“The overall design goal for the Kennedy Green House project was to show consumers that eco-friendly design can be accomplished within any budget — and it can be beautiful,” said Wilson whose firm focuses on the four principles of sustainability: recycle, reuse, renewable and non-toxic. “The client was focused on the fact that innovative green technologies offer the best hope for saving the planet, and sustainability is a cornerstone of this process.”
Offering green alternatives
Wilson went on to explain that she and her client wanted to show consumers that it is possible to incorporate some eco-friendly techniques in their own homes. “Although this project was attempting to be a Gold LEED-certified project, we recognize that teaching consumers about the various options would assist them during their renovation projects,” said the designer.
According to Wilson, the Kennedy Green House was set up to be a model of sustainability, and the only natural stone actually used was Bluestone and marble, which was repurposed from other jobsites. “For example, while working with Green Demolitions, we found a 10-foot slab of Carrara marble that was being thrown out at a Park Avenue jobsite, and this was re-fabricated and utilized for the lower-level kitchenette,” said Wilson.
In addition, the approximate 750-square-foot main kitchen space was anchored by a 16-foot island, where the Robin Wilson Home team specified the up-cycled countertop product by ECO by Cosentino. ECO by Cosentino is composed of 75% post-industrial and post-consumer recycled raw material. On the 16-foot-long kitchen island, the ECO countertop provides depth and contrast to the white maple cabinetry. Slabs are shipped in 8- x 10-foot standard sizing, and four slabs were needed for the island as well as the side countertops. ECO by Cosentino was also used for the flooring and wall surface in the master bath, and on the wall sections of the spa.
With an extremely involved client, a color range was indicated with a preference for extremes — the darkest palette for the kitchen countertops and the lightest palette in the bath spaces. “This color selection for the countertop surfaces produced a beautiful contrast with the white cabinetry by Holiday Kitchens,” said Wilson. “And it is now a requested look by many consumers.”
Working to meet LEED guidelines
“We incorporated an ‘eco-friendly design’ protocol throughout this project because the client and all members of the team were clear that the earth has a finite level of resources and natural materials,” the designer said. “Plus, due to the fact that points must be earned when striving for LEED certification, it ensured that we stayed close to the 500-mile radius for all materials, worked to use local artisans, and identified Made-in-America products.”
Additionally, Wilson and the design team reviewed all available surface options before making final decisions on countertops, tile and flooring. “Our sustainability protocol involved the review of the amount of recycled product, transportation from source (carbon footprint), fabrication details and lifecycle expectations,” she said. “Additionally, a product received extra credibility if it involved up-cycling of product or was reclaimed from another source. Some of the other products that were used on the project included ceramic tile, Paperstone, reclaimed marble and reclaimed Bluestone.”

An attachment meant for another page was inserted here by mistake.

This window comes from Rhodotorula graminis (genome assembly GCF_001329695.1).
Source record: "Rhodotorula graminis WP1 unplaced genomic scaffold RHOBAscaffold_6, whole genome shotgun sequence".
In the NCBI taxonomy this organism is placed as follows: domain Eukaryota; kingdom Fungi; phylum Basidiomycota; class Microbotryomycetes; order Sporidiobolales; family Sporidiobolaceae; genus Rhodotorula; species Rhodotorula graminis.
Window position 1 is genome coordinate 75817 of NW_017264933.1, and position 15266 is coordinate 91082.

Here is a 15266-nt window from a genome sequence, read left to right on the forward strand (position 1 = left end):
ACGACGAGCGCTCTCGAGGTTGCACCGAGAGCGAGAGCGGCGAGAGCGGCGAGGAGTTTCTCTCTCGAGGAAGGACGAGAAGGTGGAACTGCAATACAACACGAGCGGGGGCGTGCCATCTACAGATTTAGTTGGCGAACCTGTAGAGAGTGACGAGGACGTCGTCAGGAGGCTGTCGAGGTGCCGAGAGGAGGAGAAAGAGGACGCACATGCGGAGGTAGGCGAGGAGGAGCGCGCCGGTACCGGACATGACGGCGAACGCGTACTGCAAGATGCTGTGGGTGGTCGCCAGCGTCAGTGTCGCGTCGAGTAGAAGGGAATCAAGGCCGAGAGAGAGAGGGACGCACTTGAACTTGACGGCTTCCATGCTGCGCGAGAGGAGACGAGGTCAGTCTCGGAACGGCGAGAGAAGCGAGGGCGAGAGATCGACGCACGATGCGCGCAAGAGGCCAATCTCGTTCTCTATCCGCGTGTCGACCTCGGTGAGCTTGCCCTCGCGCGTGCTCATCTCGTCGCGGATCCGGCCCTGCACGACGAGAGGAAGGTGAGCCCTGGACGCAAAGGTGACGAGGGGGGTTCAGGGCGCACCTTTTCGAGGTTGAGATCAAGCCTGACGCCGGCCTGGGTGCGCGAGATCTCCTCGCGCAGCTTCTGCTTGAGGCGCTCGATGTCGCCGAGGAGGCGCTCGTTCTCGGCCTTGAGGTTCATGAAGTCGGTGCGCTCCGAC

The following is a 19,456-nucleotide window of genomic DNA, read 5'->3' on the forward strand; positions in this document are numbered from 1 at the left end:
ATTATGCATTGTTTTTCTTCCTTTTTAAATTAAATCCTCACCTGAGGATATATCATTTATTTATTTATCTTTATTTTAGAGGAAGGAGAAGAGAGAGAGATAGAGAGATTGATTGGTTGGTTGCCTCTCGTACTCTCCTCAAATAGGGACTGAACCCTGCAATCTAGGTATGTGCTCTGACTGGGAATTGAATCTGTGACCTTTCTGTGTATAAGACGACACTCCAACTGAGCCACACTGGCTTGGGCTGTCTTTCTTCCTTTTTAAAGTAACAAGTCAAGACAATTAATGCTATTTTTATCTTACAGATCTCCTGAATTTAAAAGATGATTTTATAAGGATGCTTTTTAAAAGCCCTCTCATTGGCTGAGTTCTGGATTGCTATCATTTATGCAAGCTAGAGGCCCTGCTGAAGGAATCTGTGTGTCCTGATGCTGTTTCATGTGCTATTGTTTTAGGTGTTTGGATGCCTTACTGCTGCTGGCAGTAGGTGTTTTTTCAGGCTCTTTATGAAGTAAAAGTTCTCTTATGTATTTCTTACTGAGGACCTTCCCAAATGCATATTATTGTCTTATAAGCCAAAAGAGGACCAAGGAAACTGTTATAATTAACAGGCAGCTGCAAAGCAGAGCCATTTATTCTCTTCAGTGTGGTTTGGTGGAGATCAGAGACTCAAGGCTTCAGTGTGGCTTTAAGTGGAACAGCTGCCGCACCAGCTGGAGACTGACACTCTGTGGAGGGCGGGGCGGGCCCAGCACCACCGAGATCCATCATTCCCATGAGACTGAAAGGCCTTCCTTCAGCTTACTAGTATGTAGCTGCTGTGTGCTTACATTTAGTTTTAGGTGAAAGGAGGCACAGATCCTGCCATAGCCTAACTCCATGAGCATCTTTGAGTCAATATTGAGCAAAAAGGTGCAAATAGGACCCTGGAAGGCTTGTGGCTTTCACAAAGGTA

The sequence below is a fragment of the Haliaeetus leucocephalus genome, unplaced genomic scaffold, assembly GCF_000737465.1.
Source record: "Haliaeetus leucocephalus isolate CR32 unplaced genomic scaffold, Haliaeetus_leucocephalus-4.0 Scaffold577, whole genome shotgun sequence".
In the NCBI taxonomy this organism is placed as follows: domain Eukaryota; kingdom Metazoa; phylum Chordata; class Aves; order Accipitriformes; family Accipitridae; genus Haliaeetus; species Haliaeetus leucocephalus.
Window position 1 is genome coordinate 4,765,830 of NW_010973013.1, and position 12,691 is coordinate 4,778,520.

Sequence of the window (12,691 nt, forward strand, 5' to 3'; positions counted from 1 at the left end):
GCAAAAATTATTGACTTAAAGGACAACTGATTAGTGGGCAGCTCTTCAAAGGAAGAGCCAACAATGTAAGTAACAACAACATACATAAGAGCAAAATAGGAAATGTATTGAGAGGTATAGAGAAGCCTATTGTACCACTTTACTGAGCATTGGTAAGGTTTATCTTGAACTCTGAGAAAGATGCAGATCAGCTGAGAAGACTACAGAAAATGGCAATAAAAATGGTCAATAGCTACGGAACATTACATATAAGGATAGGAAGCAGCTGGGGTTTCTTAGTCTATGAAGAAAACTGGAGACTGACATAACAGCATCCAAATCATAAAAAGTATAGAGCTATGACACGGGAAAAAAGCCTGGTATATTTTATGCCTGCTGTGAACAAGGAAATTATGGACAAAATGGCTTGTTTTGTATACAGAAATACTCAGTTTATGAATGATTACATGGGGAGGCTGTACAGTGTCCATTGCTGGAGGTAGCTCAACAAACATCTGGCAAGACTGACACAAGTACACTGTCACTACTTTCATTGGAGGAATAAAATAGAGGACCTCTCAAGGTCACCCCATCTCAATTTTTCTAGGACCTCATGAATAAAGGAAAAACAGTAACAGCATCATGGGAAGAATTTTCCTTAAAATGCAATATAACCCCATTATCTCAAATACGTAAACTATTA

According to Wilson, Blansfield Builders and architects, Patrick Croke and Brooks Washburn, focused on ensuring that the products were installed properly, that the home utilized both geothermal and solar power for energy efficiency and the lifecycle of products was appropriate for the use of an active family. “With collaboration, the team and client were involved in all of the decision-making,” she said.
Completing the vision
With an expansive main kitchen space, and the master bathroom and spa space almost as large, the most challenging aspect of this project was the amount of available options. “The most challenging aspect of any project today is understanding how many amazing options are available in the market that are both sustainable and aesthetically pleasing, such as Paperstone, Icestone or concrete — options that were not available until a few years ago,” said Wilson. “The most exciting part of the eco-friendly design story is recognizing that these options are affordable and aesthetically pleasing.”
According to the designer, this project required a tremendous amount of supervision on site. At the minimum, weekly visits occurred, and there were multiple phone calls on a regular basis with the client or project manager.
With the completion in the spring of 2010, the 8,500-square-foot home took about a year and a half to finish, and has been very well received. In addition, the Web site, www.kennedygreenhouse.com, has received over 50,000 hits, and the book Kennedy Green House (Greenleaf, 2010), which was authored by Wilson, won the 2010 IPPY Award (bronze) in the Home & Garden category.
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